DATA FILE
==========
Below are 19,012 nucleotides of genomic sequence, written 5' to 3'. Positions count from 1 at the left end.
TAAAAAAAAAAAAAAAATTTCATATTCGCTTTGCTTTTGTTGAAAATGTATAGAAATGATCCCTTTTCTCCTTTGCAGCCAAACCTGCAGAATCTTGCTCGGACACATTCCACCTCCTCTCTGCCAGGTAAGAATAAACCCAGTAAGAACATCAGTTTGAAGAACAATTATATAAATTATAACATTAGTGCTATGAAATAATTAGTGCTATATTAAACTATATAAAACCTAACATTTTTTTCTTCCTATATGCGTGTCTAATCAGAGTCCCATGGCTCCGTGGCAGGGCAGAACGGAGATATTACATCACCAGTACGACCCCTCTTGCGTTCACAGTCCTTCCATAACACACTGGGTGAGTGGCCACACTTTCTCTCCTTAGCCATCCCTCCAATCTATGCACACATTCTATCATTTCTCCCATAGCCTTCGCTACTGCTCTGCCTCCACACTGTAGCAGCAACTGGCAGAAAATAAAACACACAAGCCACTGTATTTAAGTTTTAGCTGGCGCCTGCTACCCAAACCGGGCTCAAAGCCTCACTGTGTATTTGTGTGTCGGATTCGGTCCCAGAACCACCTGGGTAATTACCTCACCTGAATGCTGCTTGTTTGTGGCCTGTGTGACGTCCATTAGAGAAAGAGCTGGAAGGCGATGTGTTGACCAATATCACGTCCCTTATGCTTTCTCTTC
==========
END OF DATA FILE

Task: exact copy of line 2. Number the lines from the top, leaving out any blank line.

TAAAAAAAAAAAAAAAATTTCATATTCGCTTTGCTTTTGTTGAAAATGTATAGAAATGATCCCTTTTCTCCTTTGCAGCCAAACCTGCAGAATCTTGCTCGGACACATTCCACCTCCTCTCTGCCAGGTAAGAATAAACCCAGTAAGAACATCAGTTTGAAGAACAATTATATAAATTATAACATTAGTGCTATGAAATAATTAGTGCTATATTAAACTATATAAAACCTAACATTTTTTTCTTCCTATATGCGTGTCTAATCAGAGTCCCATGGCTCCGTGGCAGGGCAGAACGGAGATATTACATCACCAGTACGACCCCTCTTGCGTTCACAGTCCTTCCATAACACACTGGGTGAGTGGCCACACTTTCTCTCCTTAGCCATCCCTCCAATCTATGCACACATTCTATCATTTCTCCCATAGCCTTCGCTACTGCTCTGCCTCCACACTGTAGCAGCAACTGGCAGAAAATAAAACACACAAGCCACTGTATTTAAGTTTTAGCTGGCGCCTGCTACCCAAACCGGGCTCAAAGCCTCACTGTGTATTTGTGTGTCGGATTCGGTCCCAGAACCACCTGGGTAATTACCTCACCTGAATGCTGCTTGTTTGTGGCCTGTGTGACGTCCATTAGAGAAAGAGCTGGAAGGCGATGTGTTGACCAATATCACGTCCCTTATGCTTTCTCTTC